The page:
With the lull in the Britney Spears endless psychotic episode, Brits can turn their attention to these shores for the continuing saga of the divorce between Sir Paul and Lady McCartney. This is a case wherein the term “lady” is certainly a case of form over substance.
I’m not usually one for celebrity news or gossip. However as a lawyer I have been keeping an eye on this one for the precedents it may set. Heather is about to get £55 million for four years of putting up with a luxury lifestyle, though that may be part of the problem. Sir Paul is worth a little bit less than £1 billion but he doesn’t live like it. I mean, he doesn’t live like poor folks, but perhaps Heather was expecting to tap into it a bit more.
But I’m straying into the gossip. What isn’t gossip is that divorce is a lucrative racket. Susan Sangster is getting her fourth divorce. She’s amasses a fortune from her previous marriages and was looking to improve on it after just 14 months. She had hoped to get her pre-nup invalidated, but when she found out that wasn’t going to happen, she decided to cut her losses and run. Probably into the arms of husband number five.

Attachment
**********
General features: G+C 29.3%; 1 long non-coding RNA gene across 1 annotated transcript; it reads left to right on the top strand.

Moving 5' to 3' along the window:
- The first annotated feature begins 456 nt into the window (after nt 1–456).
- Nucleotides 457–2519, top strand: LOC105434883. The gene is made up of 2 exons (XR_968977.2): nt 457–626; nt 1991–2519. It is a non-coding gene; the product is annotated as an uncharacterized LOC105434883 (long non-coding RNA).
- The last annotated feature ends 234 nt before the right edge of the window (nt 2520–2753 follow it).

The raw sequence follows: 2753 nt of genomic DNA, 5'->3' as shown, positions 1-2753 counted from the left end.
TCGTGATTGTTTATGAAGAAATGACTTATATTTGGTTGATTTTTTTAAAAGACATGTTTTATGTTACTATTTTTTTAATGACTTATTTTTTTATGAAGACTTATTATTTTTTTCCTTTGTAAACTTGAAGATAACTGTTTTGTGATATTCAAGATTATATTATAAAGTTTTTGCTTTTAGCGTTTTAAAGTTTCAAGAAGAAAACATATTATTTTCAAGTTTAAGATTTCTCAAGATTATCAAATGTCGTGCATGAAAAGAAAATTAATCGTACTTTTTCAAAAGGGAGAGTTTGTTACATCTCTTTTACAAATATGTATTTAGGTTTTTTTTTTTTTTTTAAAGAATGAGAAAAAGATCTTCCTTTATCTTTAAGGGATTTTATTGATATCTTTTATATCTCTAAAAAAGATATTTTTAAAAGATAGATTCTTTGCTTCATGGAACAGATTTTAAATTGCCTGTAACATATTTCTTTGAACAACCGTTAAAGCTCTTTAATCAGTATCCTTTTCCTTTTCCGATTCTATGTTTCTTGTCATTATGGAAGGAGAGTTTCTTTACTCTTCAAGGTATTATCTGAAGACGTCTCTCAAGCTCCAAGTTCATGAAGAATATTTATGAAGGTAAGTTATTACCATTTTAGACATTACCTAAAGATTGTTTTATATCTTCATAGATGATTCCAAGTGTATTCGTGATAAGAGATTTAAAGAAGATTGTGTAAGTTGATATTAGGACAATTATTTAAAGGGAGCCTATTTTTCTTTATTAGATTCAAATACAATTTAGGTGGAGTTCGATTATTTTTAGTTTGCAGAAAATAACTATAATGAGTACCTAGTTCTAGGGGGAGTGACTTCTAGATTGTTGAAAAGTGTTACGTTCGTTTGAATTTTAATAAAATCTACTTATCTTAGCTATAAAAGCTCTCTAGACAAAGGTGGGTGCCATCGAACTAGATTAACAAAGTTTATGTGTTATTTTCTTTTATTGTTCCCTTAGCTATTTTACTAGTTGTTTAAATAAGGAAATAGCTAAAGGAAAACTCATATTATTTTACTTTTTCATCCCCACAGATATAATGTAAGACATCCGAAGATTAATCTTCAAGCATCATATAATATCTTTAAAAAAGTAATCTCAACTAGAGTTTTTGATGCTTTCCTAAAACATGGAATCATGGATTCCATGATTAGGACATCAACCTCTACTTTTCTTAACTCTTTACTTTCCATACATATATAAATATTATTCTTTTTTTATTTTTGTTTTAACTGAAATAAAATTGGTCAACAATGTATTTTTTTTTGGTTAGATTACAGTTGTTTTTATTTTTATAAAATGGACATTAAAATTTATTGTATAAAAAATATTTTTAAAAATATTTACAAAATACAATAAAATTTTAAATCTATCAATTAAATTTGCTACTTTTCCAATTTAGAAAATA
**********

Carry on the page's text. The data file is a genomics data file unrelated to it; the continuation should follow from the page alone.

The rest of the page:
Writing in today’s Daily Mail, Amanda Platell has an insightful commentary on the injustice of modern divorce. It is something that may be a developing phenomenon here, but old hat in the States. Even though I never had a case involving particularly rich clients, the injustice climbs right down the socio-economic ladder. It is one of the reasons I’m glad I don’t practise anymore.
Divorce is the only no-fault breach of contract. In any other cases, if one party wanted to just dissolve the arrangement against the wishes of the other, the breaching party would be responsible to the non-breaching party. In divorce, the breaching party can walk out of the contract without cause and take the other to the cleaners. Hopefully the courts won’t let Heather Mills do this.
Now if we could only get rid of no-fault divorce.